GW Student Goes Inside the White House

Sophomore Gidon Feen answers 10 questions about his experience as a White House intern.

Gidon
July 21, 2014

By Brittney Dunkins

For political and policy-minded students living in the nation’s capital, a wealth of internship opportunities with government leaders are available, providing a insider’s view of the cogs of the U.S. democratic system.

Gidon Feen, a 19-year-old rising sophomore in the Elliott School of International Affairs, is one of two George Washington University students who landed the most coveted internship experience of all— a spot in the White House Internship Program.

George Washington Today asked the St. Louis, Mo. native 10 questions about his experience working in the heart of American government.

1. What inspired you to apply for the White House Internship Program?

I wanted to get an inside look at how the government truly works. I thought that the best possible way to do this was working directly within the executive branch. The White House Internship Program is also aligned with my interest in working for the federal government.

2. When did you find out that you were accepted?

I found out that I had been accepted at the end of April. I was walking out of Funger Hall on the Foggy Bottom Campus and saw the email on my phone. When I opened it up and read that I was accepted, I screamed out loud. There was a campus tour group right next to me that gave me an odd look, but I was too happy and excited to care.

3. What are you studying at GW?

I am fascinated by global affairs, particularly what occurs in the Middle East. I am intending to double major in Middle Eastern studies and international affairs with a concentration in security policy, and I’d like to work on security issues professionally. I am also considering minors in philosophy and psychology, two areas that I am particularly fond of. Since taking an AP psychology class in high school, I became interested in the workings of the mind. I felt the same level of interest after my first philosophy class during my freshmen year at GW.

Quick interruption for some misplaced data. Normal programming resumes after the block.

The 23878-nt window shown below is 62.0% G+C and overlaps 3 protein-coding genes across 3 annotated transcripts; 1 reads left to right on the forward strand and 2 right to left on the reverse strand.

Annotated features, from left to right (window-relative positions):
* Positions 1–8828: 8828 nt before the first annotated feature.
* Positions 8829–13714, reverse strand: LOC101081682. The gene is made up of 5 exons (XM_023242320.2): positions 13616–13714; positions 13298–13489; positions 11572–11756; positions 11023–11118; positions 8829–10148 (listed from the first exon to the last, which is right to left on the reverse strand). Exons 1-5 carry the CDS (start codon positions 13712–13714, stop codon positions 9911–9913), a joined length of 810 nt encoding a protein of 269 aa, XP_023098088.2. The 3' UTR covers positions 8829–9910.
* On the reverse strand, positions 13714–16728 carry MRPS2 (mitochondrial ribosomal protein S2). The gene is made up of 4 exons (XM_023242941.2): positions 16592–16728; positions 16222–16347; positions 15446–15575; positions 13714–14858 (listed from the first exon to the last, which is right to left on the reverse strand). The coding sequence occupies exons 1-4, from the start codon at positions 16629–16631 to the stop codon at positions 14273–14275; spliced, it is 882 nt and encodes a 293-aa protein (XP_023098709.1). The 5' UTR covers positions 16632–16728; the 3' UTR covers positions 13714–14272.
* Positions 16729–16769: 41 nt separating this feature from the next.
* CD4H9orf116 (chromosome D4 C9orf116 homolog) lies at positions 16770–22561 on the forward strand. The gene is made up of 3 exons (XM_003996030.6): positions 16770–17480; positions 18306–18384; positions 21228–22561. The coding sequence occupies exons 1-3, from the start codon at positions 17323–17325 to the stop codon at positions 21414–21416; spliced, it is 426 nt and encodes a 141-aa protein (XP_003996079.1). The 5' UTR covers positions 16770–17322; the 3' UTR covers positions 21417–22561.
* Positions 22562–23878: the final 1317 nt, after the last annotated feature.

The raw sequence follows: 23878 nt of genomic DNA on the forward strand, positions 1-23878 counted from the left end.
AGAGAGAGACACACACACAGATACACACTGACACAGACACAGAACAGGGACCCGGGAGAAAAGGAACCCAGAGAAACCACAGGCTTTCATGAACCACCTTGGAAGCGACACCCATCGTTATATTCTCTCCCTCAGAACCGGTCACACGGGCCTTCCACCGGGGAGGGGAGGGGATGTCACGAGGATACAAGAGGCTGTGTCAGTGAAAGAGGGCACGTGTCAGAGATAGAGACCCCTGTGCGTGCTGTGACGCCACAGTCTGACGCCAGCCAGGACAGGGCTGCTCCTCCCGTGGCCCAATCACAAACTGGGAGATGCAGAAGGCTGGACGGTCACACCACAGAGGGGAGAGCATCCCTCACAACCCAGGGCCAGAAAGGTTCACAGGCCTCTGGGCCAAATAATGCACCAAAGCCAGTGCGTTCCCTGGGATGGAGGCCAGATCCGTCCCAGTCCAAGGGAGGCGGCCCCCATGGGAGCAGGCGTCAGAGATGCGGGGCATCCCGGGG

4. Where are you working in the White House, and what tasks do you manage?

I am interning with the Office of Public Engagement (OPE), focusing on Jewish, LGBT and international outreach. OPE is fondly called “the gateway to the White House,” which essentially means we handle outside engagement with the White House.

5. How does your internship relate to your academic studies?

I assist with events for the Jewish, LGBT and international stakeholder communities, such as Jewish American Heritage Month, the recent LGBT Global Human Rights Forum and the upcoming U.S.-Africa Leaders Summit. I also provide outreach support for the OPE’s collaboration with the National Security Council. My internship aligns with my academic work at GW because my major is concentrated in security policy, and I am very involved in Hillel and Chabad on campus. Beyond GW, I am also involved with Eshel, an organization that advocates for greater acceptance of LGBT members in Jewish Orthodox communities. The LGBT outreach work that I do at my internship was a natural extension of that.

6. What has been the most rewarding part of your experience so far?

I think that the most rewarding part of my internship so far has been the White House Forum on Global LGBT Human Rights. It was especially significant because no previous administration has taken steps to address the needs of global LGBT rights as President Barack Obama’s administration has done. As the intern working on the LGBT outreach portfolio, I saw the forum through to completion and helped organize everything, from agenda printing to reception planning. Seeing the physical embodiment of the administration’s work to promote LGBT rights around the world was particularly meaningful for me as a gay man.

7. What have you learned that you can leverage for your academic or career goals?

Most importantly, I’ve learned effective multitasking. There are always infinite things going on at once and to complete everything on time, I needed to do more than one thing at once. I learned to be flexible and spontaneous. Things almost never go exactly according to plan, and I often had to quickly think of creative ideas to keep things on track.

8. What is a typical day like?

I’m not sure that there is ever a “typical day” here at the White House. Some days I am running all over the building for an event, while other days I am at my desk completing a memo. I will say, every day allowed me to connect and engage with various communities and staffers, and they really made my time here special.

9. How has your experience inspired you?

My internship only reaffirmed my desire to go into public service and the security sector.

10. What three words sum up your experience?

 Not long enough.

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